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Dr. E. H. Squibb, of Brooklyn, in a reprint from the Transactions of the New York State Medical Association, 1891, entitled "The Materia Medica, Pharmacy and Therapeutics of the year ending October 1, 1891," emphasizes the warnings of a few writers against the indiscriminate use of sulphonal. He considers that it is usually safe; and having a wide range of usefulness, its sale has largely increased during the past year. The form of administration, in a very hot aqueous solution, as suggested by Dr. Stewart, of Philadelphia, is commended as a means of securing prompt action and of avoiding the customary delay of an hour or more. Dr. W. H. Gilbert, of Baden Baden, thinks he has seen undesirable results from its popular and steady use. "It is surely bad practice," writes Dr. Squibb, "to leave the matter in the patient's hands to the extent of directing him to take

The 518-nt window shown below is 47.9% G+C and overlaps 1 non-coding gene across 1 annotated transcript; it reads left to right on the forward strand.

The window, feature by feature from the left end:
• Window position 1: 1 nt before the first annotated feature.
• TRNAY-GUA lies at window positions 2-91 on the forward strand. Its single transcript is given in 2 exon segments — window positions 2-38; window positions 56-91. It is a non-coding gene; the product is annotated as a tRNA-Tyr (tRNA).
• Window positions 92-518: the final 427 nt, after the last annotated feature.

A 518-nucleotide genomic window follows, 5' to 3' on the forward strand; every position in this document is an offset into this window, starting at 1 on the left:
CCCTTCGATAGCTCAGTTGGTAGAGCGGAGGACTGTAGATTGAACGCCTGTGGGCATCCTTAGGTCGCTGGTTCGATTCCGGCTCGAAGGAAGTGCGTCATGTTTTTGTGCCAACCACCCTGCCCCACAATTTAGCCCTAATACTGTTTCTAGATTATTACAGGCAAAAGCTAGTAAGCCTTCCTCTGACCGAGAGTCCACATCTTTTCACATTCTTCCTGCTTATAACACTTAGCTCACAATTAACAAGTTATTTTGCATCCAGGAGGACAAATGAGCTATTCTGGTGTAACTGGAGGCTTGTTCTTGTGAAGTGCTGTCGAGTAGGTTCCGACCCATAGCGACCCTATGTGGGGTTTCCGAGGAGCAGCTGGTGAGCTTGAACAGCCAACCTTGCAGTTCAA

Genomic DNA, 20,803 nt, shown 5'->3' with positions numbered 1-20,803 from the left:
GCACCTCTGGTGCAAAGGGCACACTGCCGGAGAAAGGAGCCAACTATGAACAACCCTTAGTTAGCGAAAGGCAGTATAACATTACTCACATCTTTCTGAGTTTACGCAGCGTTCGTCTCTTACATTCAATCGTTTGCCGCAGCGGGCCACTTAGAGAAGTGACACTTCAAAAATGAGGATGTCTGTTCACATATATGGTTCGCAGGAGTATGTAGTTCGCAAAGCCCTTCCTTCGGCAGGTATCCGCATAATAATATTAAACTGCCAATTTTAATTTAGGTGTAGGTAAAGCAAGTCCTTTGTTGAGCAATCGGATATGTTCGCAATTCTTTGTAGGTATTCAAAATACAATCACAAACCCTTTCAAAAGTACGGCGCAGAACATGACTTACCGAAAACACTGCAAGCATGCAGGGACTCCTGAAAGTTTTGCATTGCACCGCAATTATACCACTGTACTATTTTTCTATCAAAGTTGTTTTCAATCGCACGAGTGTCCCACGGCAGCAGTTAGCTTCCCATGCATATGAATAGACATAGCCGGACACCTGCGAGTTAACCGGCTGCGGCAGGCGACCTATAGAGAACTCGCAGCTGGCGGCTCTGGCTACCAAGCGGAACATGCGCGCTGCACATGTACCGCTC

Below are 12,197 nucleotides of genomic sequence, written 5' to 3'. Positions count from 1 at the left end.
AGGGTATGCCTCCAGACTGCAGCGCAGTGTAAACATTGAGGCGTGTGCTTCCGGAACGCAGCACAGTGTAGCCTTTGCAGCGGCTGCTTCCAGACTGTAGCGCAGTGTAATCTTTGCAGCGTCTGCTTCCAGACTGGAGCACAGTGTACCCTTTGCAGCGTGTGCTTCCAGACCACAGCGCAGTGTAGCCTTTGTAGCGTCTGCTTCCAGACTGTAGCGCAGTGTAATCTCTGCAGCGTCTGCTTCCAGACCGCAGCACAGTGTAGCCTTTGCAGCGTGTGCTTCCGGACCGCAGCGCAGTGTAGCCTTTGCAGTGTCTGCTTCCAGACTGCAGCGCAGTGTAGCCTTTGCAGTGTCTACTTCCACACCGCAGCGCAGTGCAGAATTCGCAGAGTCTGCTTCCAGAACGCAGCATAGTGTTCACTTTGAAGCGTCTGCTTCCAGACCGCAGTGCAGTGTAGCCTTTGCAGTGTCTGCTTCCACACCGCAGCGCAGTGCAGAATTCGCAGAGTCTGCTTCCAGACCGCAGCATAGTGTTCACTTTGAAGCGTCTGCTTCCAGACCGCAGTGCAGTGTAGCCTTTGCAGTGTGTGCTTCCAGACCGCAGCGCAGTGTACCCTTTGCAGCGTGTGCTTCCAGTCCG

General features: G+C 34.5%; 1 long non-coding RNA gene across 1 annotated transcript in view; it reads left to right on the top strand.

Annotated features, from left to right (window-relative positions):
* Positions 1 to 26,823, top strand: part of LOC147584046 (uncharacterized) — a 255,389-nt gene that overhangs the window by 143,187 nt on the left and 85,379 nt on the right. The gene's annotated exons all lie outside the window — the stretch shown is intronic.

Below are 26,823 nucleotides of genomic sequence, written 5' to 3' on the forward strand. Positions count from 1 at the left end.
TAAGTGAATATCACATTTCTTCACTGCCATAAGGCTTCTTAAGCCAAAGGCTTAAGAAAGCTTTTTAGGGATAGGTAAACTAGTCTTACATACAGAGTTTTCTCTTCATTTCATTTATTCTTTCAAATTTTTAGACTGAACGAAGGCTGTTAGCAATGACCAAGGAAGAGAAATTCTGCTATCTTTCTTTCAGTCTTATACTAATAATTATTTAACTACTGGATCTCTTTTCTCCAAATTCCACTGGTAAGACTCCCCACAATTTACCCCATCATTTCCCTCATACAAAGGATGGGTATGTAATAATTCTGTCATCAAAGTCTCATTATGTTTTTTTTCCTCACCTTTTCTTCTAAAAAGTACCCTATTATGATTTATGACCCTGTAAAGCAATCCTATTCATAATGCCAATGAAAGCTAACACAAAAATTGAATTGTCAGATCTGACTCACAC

THE SULPHONAL HABIT. JAMA. 1892;XVIII(15):465–466. doi:10.1001/jama.1892.02411190025006
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